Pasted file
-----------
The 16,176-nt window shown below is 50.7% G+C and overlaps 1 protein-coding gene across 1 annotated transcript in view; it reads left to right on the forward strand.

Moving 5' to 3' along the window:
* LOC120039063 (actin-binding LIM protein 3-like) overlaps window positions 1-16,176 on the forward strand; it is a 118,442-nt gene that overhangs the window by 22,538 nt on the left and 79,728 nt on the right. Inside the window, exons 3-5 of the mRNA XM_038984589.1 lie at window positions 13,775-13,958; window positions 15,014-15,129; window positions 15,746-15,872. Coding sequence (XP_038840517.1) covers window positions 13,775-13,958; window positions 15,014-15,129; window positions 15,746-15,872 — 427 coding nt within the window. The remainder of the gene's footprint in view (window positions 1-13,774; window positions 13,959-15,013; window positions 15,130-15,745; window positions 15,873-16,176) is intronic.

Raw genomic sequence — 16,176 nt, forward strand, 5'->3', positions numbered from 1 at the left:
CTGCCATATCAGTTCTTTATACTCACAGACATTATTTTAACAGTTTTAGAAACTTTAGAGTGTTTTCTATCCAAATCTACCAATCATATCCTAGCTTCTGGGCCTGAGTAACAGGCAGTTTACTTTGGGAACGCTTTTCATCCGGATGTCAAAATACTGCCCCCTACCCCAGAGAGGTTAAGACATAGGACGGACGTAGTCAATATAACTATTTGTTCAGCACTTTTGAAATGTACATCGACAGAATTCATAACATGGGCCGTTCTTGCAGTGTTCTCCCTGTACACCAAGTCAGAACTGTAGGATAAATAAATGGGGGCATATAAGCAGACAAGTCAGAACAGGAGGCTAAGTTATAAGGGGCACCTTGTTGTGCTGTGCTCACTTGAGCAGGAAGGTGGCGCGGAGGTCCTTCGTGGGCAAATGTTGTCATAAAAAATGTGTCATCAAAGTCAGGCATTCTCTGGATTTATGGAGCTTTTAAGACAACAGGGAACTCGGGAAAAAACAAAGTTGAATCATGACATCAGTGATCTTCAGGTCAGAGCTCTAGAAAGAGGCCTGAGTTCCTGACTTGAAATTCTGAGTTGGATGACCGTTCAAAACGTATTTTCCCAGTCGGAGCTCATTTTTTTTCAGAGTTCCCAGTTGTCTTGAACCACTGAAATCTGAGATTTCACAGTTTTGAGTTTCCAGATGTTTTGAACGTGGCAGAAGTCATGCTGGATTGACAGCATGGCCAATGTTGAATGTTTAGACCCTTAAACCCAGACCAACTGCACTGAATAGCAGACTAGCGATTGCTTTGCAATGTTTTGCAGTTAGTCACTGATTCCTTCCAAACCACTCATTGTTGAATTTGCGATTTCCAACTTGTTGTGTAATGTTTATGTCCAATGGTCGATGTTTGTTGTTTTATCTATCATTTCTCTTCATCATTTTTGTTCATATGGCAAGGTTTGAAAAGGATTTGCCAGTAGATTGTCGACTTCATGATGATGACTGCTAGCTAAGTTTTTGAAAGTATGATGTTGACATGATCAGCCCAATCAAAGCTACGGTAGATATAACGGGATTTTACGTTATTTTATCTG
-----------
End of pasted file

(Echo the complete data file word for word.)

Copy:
The 16,176-nt window shown below is 50.7% G+C and overlaps 1 protein-coding gene across 1 annotated transcript in view; it reads left to right on the forward strand.

Moving 5' to 3' along the window:
* LOC120039063 (actin-binding LIM protein 3-like) overlaps window positions 1-16,176 on the forward strand; it is a 118,442-nt gene that overhangs the window by 22,538 nt on the left and 79,728 nt on the right. Inside the window, exons 3-5 of the mRNA XM_038984589.1 lie at window positions 13,775-13,958; window positions 15,014-15,129; window positions 15,746-15,872. Coding sequence (XP_038840517.1) covers window positions 13,775-13,958; window positions 15,014-15,129; window positions 15,746-15,872 — 427 coding nt within the window. The remainder of the gene's footprint in view (window positions 1-13,774; window positions 13,959-15,013; window positions 15,130-15,745; window positions 15,873-16,176) is intronic.

Raw genomic sequence — 16,176 nt, forward strand, 5'->3', positions numbered from 1 at the left:
CTGCCATATCAGTTCTTTATACTCACAGACATTATTTTAACAGTTTTAGAAACTTTAGAGTGTTTTCTATCCAAATCTACCAATCATATCCTAGCTTCTGGGCCTGAGTAACAGGCAGTTTACTTTGGGAACGCTTTTCATCCGGATGTCAAAATACTGCCCCCTACCCCAGAGAGGTTAAGACATAGGACGGACGTAGTCAATATAACTATTTGTTCAGCACTTTTGAAATGTACATCGACAGAATTCATAACATGGGCCGTTCTTGCAGTGTTCTCCCTGTACACCAAGTCAGAACTGTAGGATAAATAAATGGGGGCATATAAGCAGACAAGTCAGAACAGGAGGCTAAGTTATAAGGGGCACCTTGTTGTGCTGTGCTCACTTGAGCAGGAAGGTGGCGCGGAGGTCCTTCGTGGGCAAATGTTGTCATAAAAAATGTGTCATCAAAGTCAGGCATTCTCTGGATTTATGGAGCTTTTAAGACAACAGGGAACTCGGGAAAAAACAAAGTTGAATCATGACATCAGTGATCTTCAGGTCAGAGCTCTAGAAAGAGGCCTGAGTTCCTGACTTGAAATTCTGAGTTGGATGACCGTTCAAAACGTATTTTCCCAGTCGGAGCTCATTTTTTTTCAGAGTTCCCAGTTGTCTTGAACCACTGAAATCTGAGATTTCACAGTTTTGAGTTTCCAGATGTTTTGAACGTGGCAGAAGTCATGCTGGATTGACAGCATGGCCAATGTTGAATGTTTAGACCCTTAAACCCAGACCAACTGCACTGAATAGCAGACTAGCGATTGCTTTGCAATGTTTTGCAGTTAGTCACTGATTCCTTCCAAACCACTCATTGTTGAATTTGCGATTTCCAACTTGTTGTGTAATGTTTATGTCCAATGGTCGATGTTTGTTGTTTTATCTATCATTTCTCTTCATCATTTTTGTTCATATGGCAAGGTTTGAAAAGGATTTGCCAGTAGATTGTCGACTTCATGATGATGACTGCTAGCTAAGTTTTTGAAAGTATGATGTTGACATGATCAGCCCAATCAAAGCTACGGTAGATATAACGGGATTTTACGTTATTTTATCTG